I heard Chopin’s beautiful Waltz in A minor in a class the other day. The basic feeling, tempo, balance between the hands and the pedalling were extremely good, and there were some lovely sounds. But I was struck by how straightjacketed the performance felt to me from a rhythmical perspective. When I asked if he had been using a metronome, he told me he had been practising on a digital piano with a waltz backing track. Doing this regularly had completely ironed out any sense of natural phrasing and timing, and the sort of gentle ebb-and-flow rubato this piece needs to bring it to life in performance.

When I was a boy, fascinated with music and how it all worked, I once tried to synchronise the new metronome I was given for Christmas with an LP recording – just to check whether whoever was playing was doing so in time, since this was stressed as being very important by my teacher. I had a few LP vinyl records at that stage, but no matter which recording I used I was unable to get the metronome to line up with the beats from the record for more than a bar or so. Naturally I assumed it was my metronome that was faulty, and thought of asking for it to be fixed, or swapped for one that worked properly. I didn’t know at the time that no artistic performance of any piece of music could be bound to a fixed beat, rigidly applied.

You’re probably thinking – sure, Romantic period music would obviously make no sense when played against a metronome but anything Baroque would synch up, wouldn’t it? Certainly so strict-looking a page of semiquavers as we find in Bach’s C minor Prelude from Book 1? You’ll discover that even this will not tally with a metronome.

Have a listen to Glenn Gould’s recording of this Prelude and discover for yourself what happens. The playing starts at what my metronome logs at crotchet = 81 but very soon it drags against the beat. Fast forward a bit and now he seems to be playing at 79, before shooting up to 84. He is not together with the metronome for more than a bar. Test this out against similar, motoric pieces from the period (all the recordings of the Two-Part Invention in F that I listened to contained similar fluctuations).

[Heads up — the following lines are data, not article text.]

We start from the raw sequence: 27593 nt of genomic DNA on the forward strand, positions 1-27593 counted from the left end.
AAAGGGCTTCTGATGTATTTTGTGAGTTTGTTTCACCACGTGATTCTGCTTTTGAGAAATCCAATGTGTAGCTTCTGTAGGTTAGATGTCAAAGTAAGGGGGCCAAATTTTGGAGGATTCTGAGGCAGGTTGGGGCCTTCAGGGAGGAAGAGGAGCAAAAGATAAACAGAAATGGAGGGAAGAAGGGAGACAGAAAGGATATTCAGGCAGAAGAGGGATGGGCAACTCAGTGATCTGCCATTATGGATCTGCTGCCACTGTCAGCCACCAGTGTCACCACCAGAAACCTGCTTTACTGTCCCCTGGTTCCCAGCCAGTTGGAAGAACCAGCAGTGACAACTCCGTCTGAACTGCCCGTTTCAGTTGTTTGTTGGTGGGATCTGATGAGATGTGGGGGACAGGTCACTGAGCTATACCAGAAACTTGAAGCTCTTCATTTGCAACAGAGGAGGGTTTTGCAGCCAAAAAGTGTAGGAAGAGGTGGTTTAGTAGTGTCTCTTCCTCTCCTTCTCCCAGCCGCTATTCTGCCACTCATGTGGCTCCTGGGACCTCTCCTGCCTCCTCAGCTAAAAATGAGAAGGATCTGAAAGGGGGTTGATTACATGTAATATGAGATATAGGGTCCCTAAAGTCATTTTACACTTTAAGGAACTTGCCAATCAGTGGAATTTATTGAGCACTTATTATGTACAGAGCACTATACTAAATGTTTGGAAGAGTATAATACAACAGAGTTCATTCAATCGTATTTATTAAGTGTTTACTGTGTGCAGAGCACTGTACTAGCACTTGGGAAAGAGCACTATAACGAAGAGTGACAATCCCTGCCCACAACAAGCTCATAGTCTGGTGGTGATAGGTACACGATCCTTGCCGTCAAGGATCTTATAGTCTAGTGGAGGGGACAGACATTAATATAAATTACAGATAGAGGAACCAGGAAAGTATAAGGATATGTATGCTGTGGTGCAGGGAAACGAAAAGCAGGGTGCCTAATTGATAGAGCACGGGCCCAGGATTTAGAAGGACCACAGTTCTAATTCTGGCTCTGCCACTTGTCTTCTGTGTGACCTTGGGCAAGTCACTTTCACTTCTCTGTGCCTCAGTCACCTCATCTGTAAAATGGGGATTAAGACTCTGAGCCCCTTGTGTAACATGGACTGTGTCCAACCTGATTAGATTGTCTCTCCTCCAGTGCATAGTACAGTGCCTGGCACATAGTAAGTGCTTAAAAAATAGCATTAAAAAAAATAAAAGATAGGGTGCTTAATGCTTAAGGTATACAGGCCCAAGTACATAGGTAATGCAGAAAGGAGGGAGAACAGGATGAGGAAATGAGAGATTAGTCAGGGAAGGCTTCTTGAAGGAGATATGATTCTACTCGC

To purchase my study edition of Bach’s Prelude and Fugue in C minor with the stepladder approach to practising, click here

What does this tell us? Not even motoric music from a style period often erroneously thought of as “metronomic” can be imprisoned and completely controlled by an external, mechanical, inflexible beat. Try setting your metronome against other recordings of this piece, or indeed any other piece, and see what you discover.

Metronomic Precision?

Am I suggesting we dispense with practising with the metronome, and the idea of a regular pulse and play our pieces as we feel?

One of the fundamental skills we teach on the Piano Teachers’ Course UK is the importance of establishing a basic pulse before every single activity in a piano lesson, having trainee teachers counting their pupil in (who after a while learn to count themselves in). There are very few activities we do at the piano that are not connected to a rhythmic pulse, and we cannot assume the beginner pianist will find this by themselves without regular encouragement and practice. By taking a moment to set the pulse before everything we play, even the humblest scale or exercise, we develop our inner conductor (as well as our inner dancer) and we’re in the groove from the very first note.

Scales, technical work and many phrases in many pieces can be played beautifully with metronomic precision. The problem begins at phrase ends, or other breathing places where the rigidity of the pulse needs to bend to produce music that is human, as opposed to robotic. There are some spots where we might need to imperceptibly restrain a downbeat (placing it slightly late to add rhythmic emphasis), and other spots where we might want to be a tad on the early side of the beat. In general, the backwards-forwards ebb and flow that is natural to virtually all music will inevitably contradict a metronome.

The metronome is a tool and, like other practice tools, it is there to be used. Problems arise when slavish adherence to its robotic beat irons out the natural beauty of music never intended to be played this way. It is true that some occasional work with a metronome at a variety of different practice tempi can certainly help secure control in a tricky technical passage.

Think carefully before you get out your metronome – what exactly are you hoping to achieve by using it in your practice session today? If you are playing beautifully and find to your dismay you are not together with the metronome, I hope this article has allayed your fears.

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If you enjoyed this blog post, then you may be interested in the following resources:

Practising the Piano eBook Series 

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From the Ground Up

From the Ground Up is a series devoted to learning individual pieces using outlines and reduced scores that help you to practise more effectively, memorise more consciously, and interpret music more creatively. Each From the Ground Up edition starts with a reduced score or foundation which reveals the essential structure of the music. Detail is then added in layers through successive scores thus enabling learning a piece from the ground up rather than the top down. Please click here to find out more about From the Ground Up on the Online Academy or on one of the following links to view the first two editions: